Prepared Like a Bride are on a blazing trail to success. Having already gained a significant following, the Queensland band’s debut album, ‘Overcomer’ is initially being met with solid reviews and praise. The group’s upcoming Australian tour will only prove just as well-received. We spoke with lead singer, Ryan Bowles to discuss the album and the upcoming tour.
So how did 2013 fold out for you guys?
Fantastic. It was absolutely incredible. A big year for touring and recording for us but well worth it.
Quite a few highlights actually. Definitely touring with House vs Hurricane. One of the most fun bands we’ve ever toured with. That and recording the album were highlights. It was a great year.
And this year has already started off nice and well for you guys being on the Boys of Summer tour. How was that?
It was amazing. It was a brand new audience for us to play to. Blessthefall and The Color Morale have such a dedicated fan base. And it’s cool to play to a lot of them, a lot of kids who haven’t seen us before. We made a lot of friends on that tour!
What will be the highlight of this year do you think?
I’m looking forward to people hearing the album [Overcomer]. Releasing that is what I’m really looking forward to this year. We’re so stoked to be in the grasp of releasing it to the world and having them listen to it finally.
Are you pumped to be going on the album tour for the album with Vices and Rivalries?
Oh for sure! It’s an absolute privilege to go on an album tour and have Vices and Rivalries do it with us.
Have you guys toured with these bands before?
Vices are probably our best friends when it comes to bands and before they were called Vices we played stacks and stacks of shows with them. I brought them up here [Gold Coast] and they took us down to Sydney. We’ve played about fifty shows together over the years. Rivalries, we’ve played shows with them on occasion but we’ve never been in touring schedule with them expose them to Australia!
What’s your favourite song to play live?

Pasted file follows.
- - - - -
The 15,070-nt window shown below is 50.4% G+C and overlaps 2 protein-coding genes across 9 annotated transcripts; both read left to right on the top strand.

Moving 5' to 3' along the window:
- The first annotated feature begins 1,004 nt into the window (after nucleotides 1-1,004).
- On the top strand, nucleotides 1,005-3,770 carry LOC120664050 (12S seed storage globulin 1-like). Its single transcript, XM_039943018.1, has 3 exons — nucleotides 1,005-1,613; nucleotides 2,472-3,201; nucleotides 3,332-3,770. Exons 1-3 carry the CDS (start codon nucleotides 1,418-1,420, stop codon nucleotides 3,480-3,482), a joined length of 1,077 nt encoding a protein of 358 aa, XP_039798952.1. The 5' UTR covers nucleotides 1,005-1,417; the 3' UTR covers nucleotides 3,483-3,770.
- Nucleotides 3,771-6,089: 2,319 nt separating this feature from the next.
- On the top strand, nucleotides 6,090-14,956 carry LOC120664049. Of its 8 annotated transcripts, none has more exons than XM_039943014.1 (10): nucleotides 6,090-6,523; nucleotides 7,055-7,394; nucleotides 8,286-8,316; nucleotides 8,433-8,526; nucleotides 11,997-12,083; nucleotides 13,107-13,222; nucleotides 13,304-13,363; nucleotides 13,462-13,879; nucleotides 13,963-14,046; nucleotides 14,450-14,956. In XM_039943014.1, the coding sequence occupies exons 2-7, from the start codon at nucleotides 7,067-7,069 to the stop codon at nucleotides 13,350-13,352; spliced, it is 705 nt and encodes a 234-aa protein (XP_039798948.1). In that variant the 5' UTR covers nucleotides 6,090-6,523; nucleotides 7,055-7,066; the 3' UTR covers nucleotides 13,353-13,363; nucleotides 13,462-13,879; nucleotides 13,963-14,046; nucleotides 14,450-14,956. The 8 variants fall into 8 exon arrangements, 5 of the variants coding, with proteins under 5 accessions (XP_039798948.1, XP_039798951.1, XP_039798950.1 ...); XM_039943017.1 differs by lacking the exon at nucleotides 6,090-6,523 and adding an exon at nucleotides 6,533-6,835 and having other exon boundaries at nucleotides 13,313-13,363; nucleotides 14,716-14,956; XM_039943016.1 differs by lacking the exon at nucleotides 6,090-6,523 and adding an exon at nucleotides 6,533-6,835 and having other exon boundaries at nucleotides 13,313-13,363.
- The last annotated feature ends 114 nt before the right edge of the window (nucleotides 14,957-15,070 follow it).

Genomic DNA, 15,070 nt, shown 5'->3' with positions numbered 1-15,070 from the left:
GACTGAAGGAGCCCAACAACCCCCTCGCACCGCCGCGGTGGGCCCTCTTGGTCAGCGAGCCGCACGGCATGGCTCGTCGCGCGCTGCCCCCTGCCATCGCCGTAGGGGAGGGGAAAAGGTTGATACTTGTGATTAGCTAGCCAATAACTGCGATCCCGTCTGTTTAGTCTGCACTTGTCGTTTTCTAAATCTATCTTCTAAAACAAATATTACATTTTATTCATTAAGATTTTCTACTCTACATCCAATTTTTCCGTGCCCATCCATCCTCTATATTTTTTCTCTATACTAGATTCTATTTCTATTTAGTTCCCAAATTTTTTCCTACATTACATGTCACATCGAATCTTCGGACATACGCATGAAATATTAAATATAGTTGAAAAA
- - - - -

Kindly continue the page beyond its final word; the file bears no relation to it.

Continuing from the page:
At the moment, a song called ‘Breathe’. It’s off the album and I like playing it. And even if people don’t know it they can still get into it feel the groove to it. It’s probably my favourite.
How about the hardest?
Vocally, ‘Breathe’ is up there. Either that or [the title song] ‘Overcomer’.
Who did you work with on the album in terms of producers and engineers?
We worked with Sunny Truelove at STL studios on the Central Coast. He has been a big part of our band for the past two or so years. He worked on our last release and we wanted to work with him again so we stayed at the studio the whole time and flew out Ben Humphreys and John Mitchell from Outhouse Studios in the UK. Those guys engineered and produced the majority of the album. Then we sent it over to the UK to get mastered by Harry Hess and that is basically the four way partnership that helped us craft the album.
And do you think that they helped you capture the sound that you wanted?
Of course! There’d be no reason to get them if we didn’t have faith that they could get us the sound we wanted. So for sure!
Would you aim to work with them again I’m the future?
They’re a great bunch of guys and we worked really well together so there’d be that option definitely to work with them in the future for sure.
What would you consider the most challenging aspect of the recording process?